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Annals of Caesar; A Critical Biography with a Survey of the Sources, for More Advanced Students of Ancient History and Particulaly for the Use and Service of Instructors in Caesar (Paperback) Loot Price: R445 Discovery Miles 4 450
Annals of Caesar; A Critical Biography with a Survey of the Sources, for More Advanced Students of Ancient History and...
Annals of Caesar; A Critical Biography with a Survey of the Sources, for More Advanced Students of Ancient History and...

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Annals of Caesar; A Critical Biography with a Survey of the Sources, for More Advanced Students of Ancient History and Particulaly for the Use and Service of Instructors in Caesar (Paperback)

Ernest Gottlieb Sihler

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Loot Price R445 Discovery Miles 4 450

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Purchase of this book includes free trial access to www.million-books.com where you can read more than a million books for free. This is an OCR edition with typos. Excerpt from book: CHAPTER VII The Triumvirate And Cesar's Consulate 60-59 B.c. hastened to Rome (Suet., 18), just as he had hastened to his province. For his successor he did not wait. Triumph and consulate were the next prizes. He knew that he had arrived at the threshold of greater things. When he arrived, the day had already been published by the consuls, on which their successors (the chief magistrates for 59 B.c.) were to be voted for. Caesar's return to Rome occurred in the month of June ("Att.,"2, 1, 9). Caesar could not be voted for (ratio eius haberi) unless he entered the city as a private citizen. Here, again, he was compelled to yield to the opposition, in the senate, of Cato, whom, as the years went by, he probably hated more than any other man in public life. In vain did Caesar, through his own servitors in the senate, manceu- vre for a special immunity.1 Constrained to choose, he selected the consulate. Caesar had arranged his plans for the canvass even in December, 61, though personally absent. ("Att.," 1, 17, 11.) Lucceius, a very rich senator and amateur historian, was induced ? we know not by what arguments ? to form a combination with Caesar (coi're), i.e., to appear as a candidate in the electioneering, but throw all his influence into the scales of Caesar's candidacy. And this cooperation was of a very palpable nature; Lucceius, through his agents, gave out the promise of bribe money in all the electoral units (centuriae)as funds coming from Caesar and Lucceius conjointly. The leaders of the Optimates did not, indeed, harbor any hope of preventing Caesar's election. They were troubled by the fear that Lucceius, too, might pull through, and then, in the impending consular year of their most consistent and resourceful foe ? they would have to contend, not with one hos...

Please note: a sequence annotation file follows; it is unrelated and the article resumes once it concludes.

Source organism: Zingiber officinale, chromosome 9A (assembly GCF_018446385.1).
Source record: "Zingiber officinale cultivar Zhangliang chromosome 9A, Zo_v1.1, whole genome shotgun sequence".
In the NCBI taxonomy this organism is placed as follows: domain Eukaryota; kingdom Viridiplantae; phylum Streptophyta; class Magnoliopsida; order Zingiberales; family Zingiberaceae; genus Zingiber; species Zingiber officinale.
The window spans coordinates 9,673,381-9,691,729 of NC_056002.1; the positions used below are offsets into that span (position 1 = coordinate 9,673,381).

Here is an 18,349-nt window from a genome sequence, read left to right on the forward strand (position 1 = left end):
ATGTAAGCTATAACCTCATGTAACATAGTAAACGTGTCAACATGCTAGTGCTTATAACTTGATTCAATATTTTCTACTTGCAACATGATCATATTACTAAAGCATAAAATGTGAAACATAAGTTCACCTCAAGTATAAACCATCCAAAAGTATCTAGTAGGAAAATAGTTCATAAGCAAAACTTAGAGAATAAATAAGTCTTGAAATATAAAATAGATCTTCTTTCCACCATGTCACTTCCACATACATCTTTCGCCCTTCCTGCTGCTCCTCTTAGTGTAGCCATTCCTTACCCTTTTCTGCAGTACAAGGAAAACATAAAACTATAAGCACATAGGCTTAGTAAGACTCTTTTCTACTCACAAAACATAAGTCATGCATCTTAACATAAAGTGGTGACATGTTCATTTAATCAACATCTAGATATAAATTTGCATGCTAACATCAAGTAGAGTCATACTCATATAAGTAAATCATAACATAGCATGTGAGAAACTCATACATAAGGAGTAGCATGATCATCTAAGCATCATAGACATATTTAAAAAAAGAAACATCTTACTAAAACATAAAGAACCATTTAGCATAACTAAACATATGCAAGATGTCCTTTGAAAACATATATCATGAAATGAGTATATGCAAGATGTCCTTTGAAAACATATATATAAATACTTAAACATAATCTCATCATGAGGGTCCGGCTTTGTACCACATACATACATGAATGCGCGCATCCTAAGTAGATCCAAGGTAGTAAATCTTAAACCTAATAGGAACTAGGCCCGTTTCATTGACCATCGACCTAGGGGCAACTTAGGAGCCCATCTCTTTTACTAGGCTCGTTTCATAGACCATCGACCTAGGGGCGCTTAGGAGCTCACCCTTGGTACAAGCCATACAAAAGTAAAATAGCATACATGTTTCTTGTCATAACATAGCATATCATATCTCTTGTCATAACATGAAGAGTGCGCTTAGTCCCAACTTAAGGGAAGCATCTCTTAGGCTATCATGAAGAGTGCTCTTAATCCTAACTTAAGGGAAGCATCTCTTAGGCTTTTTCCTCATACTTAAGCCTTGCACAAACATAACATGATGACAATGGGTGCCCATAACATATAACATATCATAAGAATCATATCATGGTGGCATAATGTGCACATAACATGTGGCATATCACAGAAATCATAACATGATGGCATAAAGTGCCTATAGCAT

General

Imprint: Rarebooksclub.com
Country of origin: United States
Release date: October 2012
First published: October 2012
Authors: Ernest Gottlieb Sihler
Dimensions: 246 x 189 x 6mm (L x W x T)
Format: Paperback - Trade
Pages: 108
ISBN-13: 978-0-217-67825-4
Barcode: 9780217678254
Categories: Books
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LSN: 0-217-67825-4

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